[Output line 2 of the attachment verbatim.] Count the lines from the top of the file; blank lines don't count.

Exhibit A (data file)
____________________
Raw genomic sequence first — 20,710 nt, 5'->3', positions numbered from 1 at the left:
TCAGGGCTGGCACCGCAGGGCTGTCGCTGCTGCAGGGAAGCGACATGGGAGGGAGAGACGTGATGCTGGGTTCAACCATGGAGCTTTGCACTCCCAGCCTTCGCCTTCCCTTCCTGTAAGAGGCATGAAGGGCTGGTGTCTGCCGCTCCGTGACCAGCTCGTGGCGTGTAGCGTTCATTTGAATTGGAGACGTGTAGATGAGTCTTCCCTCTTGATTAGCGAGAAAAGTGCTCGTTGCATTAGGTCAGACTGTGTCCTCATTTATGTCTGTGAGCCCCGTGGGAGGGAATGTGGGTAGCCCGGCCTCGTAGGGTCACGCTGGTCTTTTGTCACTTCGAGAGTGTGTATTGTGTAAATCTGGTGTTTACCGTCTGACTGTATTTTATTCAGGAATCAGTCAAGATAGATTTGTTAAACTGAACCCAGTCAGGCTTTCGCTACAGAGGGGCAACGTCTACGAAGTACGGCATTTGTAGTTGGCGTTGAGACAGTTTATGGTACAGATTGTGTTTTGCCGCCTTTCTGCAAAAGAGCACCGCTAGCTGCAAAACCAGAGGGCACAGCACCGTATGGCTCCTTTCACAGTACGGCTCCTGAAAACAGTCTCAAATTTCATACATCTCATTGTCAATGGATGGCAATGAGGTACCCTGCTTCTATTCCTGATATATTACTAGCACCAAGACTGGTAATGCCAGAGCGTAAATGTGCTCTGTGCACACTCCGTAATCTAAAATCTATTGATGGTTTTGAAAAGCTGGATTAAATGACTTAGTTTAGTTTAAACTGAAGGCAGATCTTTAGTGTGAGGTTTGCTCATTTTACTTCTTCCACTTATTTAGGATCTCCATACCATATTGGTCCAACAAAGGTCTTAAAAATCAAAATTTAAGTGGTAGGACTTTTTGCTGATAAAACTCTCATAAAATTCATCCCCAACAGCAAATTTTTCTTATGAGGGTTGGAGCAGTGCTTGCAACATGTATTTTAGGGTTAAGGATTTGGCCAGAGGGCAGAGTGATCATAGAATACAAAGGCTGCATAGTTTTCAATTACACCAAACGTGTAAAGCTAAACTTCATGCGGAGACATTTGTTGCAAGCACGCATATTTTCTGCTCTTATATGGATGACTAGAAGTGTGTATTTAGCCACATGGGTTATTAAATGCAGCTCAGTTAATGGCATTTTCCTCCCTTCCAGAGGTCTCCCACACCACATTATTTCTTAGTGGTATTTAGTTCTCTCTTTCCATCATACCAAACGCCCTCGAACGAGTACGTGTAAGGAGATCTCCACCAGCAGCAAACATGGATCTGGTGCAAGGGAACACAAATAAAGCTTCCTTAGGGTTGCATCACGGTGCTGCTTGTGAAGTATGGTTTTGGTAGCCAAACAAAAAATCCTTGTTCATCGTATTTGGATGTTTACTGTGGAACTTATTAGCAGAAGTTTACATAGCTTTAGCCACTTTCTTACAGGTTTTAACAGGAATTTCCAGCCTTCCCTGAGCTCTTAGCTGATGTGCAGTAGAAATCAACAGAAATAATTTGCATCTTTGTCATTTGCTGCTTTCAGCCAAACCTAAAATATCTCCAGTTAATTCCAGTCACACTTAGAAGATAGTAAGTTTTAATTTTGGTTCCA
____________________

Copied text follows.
TCAGGGCTGGCACCGCAGGGCTGTCGCTGCTGCAGGGAAGCGACATGGGAGGGAGAGACGTGATGCTGGGTTCAACCATGGAGCTTTGCACTCCCAGCCTTCGCCTTCCCTTCCTGTAAGAGGCATGAAGGGCTGGTGTCTGCCGCTCCGTGACCAGCTCGTGGCGTGTAGCGTTCATTTGAATTGGAGACGTGTAGATGAGTCTTCCCTCTTGATTAGCGAGAAAAGTGCTCGTTGCATTAGGTCAGACTGTGTCCTCATTTATGTCTGTGAGCCCCGTGGGAGGGAATGTGGGTAGCCCGGCCTCGTAGGGTCACGCTGGTCTTTTGTCACTTCGAGAGTGTGTATTGTGTAAATCTGGTGTTTACCGTCTGACTGTATTTTATTCAGGAATCAGTCAAGATAGATTTGTTAAACTGAACCCAGTCAGGCTTTCGCTACAGAGGGGCAACGTCTACGAAGTACGGCATTTGTAGTTGGCGTTGAGACAGTTTATGGTACAGATTGTGTTTTGCCGCCTTTCTGCAAAAGAGCACCGCTAGCTGCAAAACCAGAGGGCACAGCACCGTATGGCTCCTTTCACAGTACGGCTCCTGAAAACAGTCTCAAATTTCATACATCTCATTGTCAATGGATGGCAATGAGGTACCCTGCTTCTATTCCTGATATATTACTAGCACCAAGACTGGTAATGCCAGAGCGTAAATGTGCTCTGTGCACACTCCGTAATCTAAAATCTATTGATGGTTTTGAAAAGCTGGATTAAATGACTTAGTTTAGTTTAAACTGAAGGCAGATCTTTAGTGTGAGGTTTGCTCATTTTACTTCTTCCACTTATTTAGGATCTCCATACCATATTGGTCCAACAAAGGTCTTAAAAATCAAAATTTAAGTGGTAGGACTTTTTGCTGATAAAACTCTCATAAAATTCATCCCCAACAGCAAATTTTTCTTATGAGGGTTGGAGCAGTGCTTGCAACATGTATTTTAGGGTTAAGGATTTGGCCAGAGGGCAGAGTGATCATAGAATACAAAGGCTGCATAGTTTTCAATTACACCAAACGTGTAAAGCTAAACTTCATGCGGAGACATTTGTTGCAAGCACGCATATTTTCTGCTCTTATATGGATGACTAGAAGTGTGTATTTAGCCACATGGGTTATTAAATGCAGCTCAGTTAATGGCATTTTCCTCCCTTCCAGAGGTCTCCCACACCACATTATTTCTTAGTGGTATTTAGTTCTCTCTTTCCATCATACCAAACGCCCTCGAACGAGTACGTGTAAGGAGATCTCCACCAGCAGCAAACATGGATCTGGTGCAAGGGAACACAAATAAAGCTTCCTTAGGGTTGCATCACGGTGCTGCTTGTGAAGTATGGTTTTGGTAGCCAAACAAAAAATCCTTGTTCATCGTATTTGGATGTTTACTGTGGAACTTATTAGCAGAAGTTTACATAGCTTTAGCCACTTTCTTACAGGTTTTAACAGGAATTTCCAGCCTTCCCTGAGCTCTTAGCTGATGTGCAGTAGAAATCAACAGAAATAATTTGCATCTTTGTCATTTGCTGCTTTCAGCCAAACCTAAAATATCTCCAGTTAATTCCAGTCACACTTAGAAGATAGTAAGTTTTAATTTTGGTTCCA